Maverick Citizen

CUTTING THE EDUCATION RED TAPE

Early childhood development programmes no longer require nonprofit registration to access state subsidy

Early childhood development programmes no longer require nonprofit registration to access state subsidy
(Photo: Ilifa Labantwana)

The Department of Basic Education has announced that early childhood development (ECD) centres will no longer need nonprofit registration to be eligible for the ECD subsidy. This is largely seen as a ‘progressive move’ that will reduce the red tape facing centres in need of funding.

The Department of Basic Education (DBE) has changed the eligibility criteria for the state’s early childhood development (ECD) subsidy. ECD centres will no longer be required to register as nonprofit organisations (NPOs) in order to qualify for the funding. 

This is a “progressive move” by the DBE, according to Laura Brooks, an economist at Ilifa Labantwana, an organisation working to secure universal access to quality early childhood development for children in South Africa. 

“It’s a bold statement that they’re making, to act to remove red tape,” she said. “I think it signals … that they want to work with the [ECD] sector, and their ambition to expand access to services for poor children.” 

The DBE anticipates that the change in eligibility requirements will “bring immediate relief to the overly burdensome bureaucratic processes in the ECD sector”, while also allowing an increase in access to the subsidy for vulnerable children, according to a department statement issued on 26 January. 

“NPO registration does not add additional assurances regarding the use of the subsidy, and it is obstructive to the goal of expanding towards universal access to ECD, especially for the poorest children,” stated the DBE.

The 2021 ECD census identified 9,100 programmes serving more than 190,000 poor children that were not registered as NPOs, according to Brooks. If all these programmes were subsidised, it would constitute a 25% increase in the number of children benefiting from the subsidy. 

“Of course, we don’t know if they meet the other [ECD] registration requirements, which would need to be in place for them to receive a subsidy, but that’s the group that is affected by this change,” said Brooks. 


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Removing a barrier to the subsidy 

The ECD function was overseen by the Department of Social Development (DSD) until April 2022, when it was handed over to the DBE. The core mandate of the DSD was the delivery of social welfare services, which was often done through the NPO model of provisioning, said Zaheera Mohamed, the CEO of Ilifa Labantwana.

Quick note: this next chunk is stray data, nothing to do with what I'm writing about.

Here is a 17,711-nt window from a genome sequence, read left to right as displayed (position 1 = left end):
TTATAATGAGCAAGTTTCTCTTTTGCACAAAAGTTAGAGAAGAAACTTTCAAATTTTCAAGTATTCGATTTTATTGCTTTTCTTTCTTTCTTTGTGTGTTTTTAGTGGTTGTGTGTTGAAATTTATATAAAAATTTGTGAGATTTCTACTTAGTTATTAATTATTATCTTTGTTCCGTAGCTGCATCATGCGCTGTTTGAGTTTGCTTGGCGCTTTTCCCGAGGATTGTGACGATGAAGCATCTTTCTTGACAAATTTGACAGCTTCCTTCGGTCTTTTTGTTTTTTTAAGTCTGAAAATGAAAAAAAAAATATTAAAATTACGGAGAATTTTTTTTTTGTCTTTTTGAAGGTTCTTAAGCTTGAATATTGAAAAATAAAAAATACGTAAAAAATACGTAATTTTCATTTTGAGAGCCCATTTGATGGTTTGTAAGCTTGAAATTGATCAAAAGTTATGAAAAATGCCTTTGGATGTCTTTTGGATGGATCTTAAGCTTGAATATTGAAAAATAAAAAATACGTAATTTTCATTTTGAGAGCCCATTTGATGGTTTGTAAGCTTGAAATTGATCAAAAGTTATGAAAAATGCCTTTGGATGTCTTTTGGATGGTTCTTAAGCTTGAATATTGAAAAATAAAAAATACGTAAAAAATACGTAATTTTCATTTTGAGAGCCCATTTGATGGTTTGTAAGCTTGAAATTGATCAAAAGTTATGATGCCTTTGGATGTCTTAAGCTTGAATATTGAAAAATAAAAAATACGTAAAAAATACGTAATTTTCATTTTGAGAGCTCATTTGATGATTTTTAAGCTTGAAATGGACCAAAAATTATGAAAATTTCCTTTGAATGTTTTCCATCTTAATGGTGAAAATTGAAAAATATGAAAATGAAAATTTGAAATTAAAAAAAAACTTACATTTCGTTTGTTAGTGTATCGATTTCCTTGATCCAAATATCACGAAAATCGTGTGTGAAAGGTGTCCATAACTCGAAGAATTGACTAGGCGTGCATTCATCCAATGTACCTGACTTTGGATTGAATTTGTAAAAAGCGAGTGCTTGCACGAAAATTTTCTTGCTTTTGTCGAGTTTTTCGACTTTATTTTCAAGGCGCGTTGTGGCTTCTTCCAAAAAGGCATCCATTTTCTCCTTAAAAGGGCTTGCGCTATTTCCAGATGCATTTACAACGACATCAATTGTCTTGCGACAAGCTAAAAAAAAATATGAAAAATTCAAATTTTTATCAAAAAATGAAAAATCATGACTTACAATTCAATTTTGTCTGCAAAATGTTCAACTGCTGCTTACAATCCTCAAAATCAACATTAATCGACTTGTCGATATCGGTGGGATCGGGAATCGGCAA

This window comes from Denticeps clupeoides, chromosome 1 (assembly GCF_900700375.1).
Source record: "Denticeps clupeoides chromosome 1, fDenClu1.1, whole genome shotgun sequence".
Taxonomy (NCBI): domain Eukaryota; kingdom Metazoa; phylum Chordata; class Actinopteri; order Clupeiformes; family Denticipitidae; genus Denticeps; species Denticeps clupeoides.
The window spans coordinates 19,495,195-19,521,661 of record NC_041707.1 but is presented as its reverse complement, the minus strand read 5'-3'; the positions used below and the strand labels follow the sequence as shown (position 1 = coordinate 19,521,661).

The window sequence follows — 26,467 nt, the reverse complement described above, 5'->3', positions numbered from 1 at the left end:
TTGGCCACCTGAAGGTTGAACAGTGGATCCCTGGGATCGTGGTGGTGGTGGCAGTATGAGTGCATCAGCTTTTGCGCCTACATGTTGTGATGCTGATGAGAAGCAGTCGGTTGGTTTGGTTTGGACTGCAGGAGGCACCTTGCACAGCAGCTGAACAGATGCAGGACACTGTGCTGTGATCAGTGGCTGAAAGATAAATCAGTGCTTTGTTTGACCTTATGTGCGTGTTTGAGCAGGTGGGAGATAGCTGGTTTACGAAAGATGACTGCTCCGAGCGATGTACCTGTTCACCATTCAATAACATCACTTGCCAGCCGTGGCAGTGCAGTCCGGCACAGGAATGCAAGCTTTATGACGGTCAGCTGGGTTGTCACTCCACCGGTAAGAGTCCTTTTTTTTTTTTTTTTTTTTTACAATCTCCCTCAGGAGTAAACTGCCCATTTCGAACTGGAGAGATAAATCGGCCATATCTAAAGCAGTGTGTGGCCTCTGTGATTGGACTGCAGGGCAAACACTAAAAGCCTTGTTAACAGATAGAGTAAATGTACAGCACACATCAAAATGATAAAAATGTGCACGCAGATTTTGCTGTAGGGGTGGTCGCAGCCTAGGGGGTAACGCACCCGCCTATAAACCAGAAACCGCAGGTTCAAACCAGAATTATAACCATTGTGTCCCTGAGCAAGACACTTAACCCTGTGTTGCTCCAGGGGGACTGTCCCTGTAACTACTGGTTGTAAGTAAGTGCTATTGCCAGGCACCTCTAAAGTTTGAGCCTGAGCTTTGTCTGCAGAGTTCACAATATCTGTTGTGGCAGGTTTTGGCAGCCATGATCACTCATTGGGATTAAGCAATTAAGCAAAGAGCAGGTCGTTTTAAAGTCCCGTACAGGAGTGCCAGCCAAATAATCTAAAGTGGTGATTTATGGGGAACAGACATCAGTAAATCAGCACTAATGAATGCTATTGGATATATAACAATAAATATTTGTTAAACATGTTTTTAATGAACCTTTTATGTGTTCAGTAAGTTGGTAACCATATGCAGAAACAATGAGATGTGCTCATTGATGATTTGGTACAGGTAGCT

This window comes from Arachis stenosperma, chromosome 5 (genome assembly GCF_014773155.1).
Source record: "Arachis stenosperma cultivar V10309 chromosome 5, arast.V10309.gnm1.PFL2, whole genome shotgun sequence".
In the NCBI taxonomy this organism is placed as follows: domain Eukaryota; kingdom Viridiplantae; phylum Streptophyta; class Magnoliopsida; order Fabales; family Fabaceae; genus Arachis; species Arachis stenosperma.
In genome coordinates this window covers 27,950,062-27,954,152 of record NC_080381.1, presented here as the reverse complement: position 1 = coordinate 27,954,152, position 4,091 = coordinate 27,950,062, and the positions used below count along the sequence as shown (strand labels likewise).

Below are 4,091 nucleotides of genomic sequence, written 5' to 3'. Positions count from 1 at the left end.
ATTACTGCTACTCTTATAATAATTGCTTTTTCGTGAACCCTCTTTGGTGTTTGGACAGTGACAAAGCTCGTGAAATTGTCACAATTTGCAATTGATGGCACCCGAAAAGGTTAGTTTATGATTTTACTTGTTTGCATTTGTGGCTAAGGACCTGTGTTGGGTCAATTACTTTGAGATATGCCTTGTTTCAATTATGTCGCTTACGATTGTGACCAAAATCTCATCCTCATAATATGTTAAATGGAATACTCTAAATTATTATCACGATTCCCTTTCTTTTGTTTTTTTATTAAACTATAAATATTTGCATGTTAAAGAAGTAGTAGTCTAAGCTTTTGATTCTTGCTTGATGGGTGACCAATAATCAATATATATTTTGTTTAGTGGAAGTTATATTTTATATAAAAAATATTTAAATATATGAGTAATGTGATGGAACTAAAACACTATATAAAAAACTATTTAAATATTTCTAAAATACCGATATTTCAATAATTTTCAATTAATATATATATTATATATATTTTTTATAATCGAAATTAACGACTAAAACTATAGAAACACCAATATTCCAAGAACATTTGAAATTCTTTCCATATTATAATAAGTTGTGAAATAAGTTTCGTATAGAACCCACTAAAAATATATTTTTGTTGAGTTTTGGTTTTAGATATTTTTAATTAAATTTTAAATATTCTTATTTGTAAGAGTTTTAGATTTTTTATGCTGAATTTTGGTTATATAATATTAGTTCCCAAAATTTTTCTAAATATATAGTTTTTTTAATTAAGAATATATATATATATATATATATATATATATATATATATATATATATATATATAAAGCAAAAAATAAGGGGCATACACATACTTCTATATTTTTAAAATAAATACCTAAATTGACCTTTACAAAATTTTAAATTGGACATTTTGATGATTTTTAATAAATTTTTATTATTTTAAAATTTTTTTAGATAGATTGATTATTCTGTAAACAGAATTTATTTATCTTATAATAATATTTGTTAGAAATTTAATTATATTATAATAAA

However, Ilifa Labantwana maintained that ECD was not a welfare service. The function went beyond basic childcare to the development of the child, said Mohamed. 

“The legal framework, the actual law itself, says any individual or organisation can register to provide the ECD service,” she continued. “The law doesn’t require you to be an NPO to provide the service itself … it was only the funding requirements [that stipulated this].” 

The NPO registration requirement was a barrier to accessing the subsidy for those seeking to earn a sustainable income as ECD providers, said Mohamed. 

“The main aim [of ECD] is development of children, but look at who’s providing the service. These are mostly women… starting something small because there’s a need in the community, and earning a sustainable livelihood through that,” she told Maverick Citizen

“It makes no sense for somebody earning, providing that model… to formalise as a nonprofit organisation because the rules of nonprofit organisations around assets and all of that are quite stringent.” 

Eric Atmore, extraordinary associate professor in education policy studies at Stellenbosch University and director of the Centre for Early Childhood Development, noted that private owners of ECD centres could not apply to become nonprofits as they were private businesses. Without NPO status, they could not apply for the subsidy. 

“Linked to that, community ECD centres, which were not private businesses in the profit-making sense, could not meet the bureaucratic requirements of the NPO Act and of the regulations — it was too cumbersome to apply,” he said. 

While the removal of the NPO registration requirement meant there was one less administrative task facing ECD centres, it did not necessarily mean  centres without nonprofit status would now get the subsidy, Atmore said. 

“Fewer than 40% of ECD centres get the subsidy. I would rather that the Department of [Basic] Education increased the subsidy from R17 per child per [day], by at least four times, and that more centres [were] put on the budget in order to get the subsidy,” he said. 

However, Mohamed described the change as a “step in the right direction”, even if there were many reforms still needed to ensure that money was channelled towards ECD providers. 

“It’s good that [the DBE is] unblocking the hurdles to access funding,” she said.  

“The next big thing that I think we should tackle is the actual registration to provide an ECD service, because that is also … a significant blockage in the system.” DM/MC

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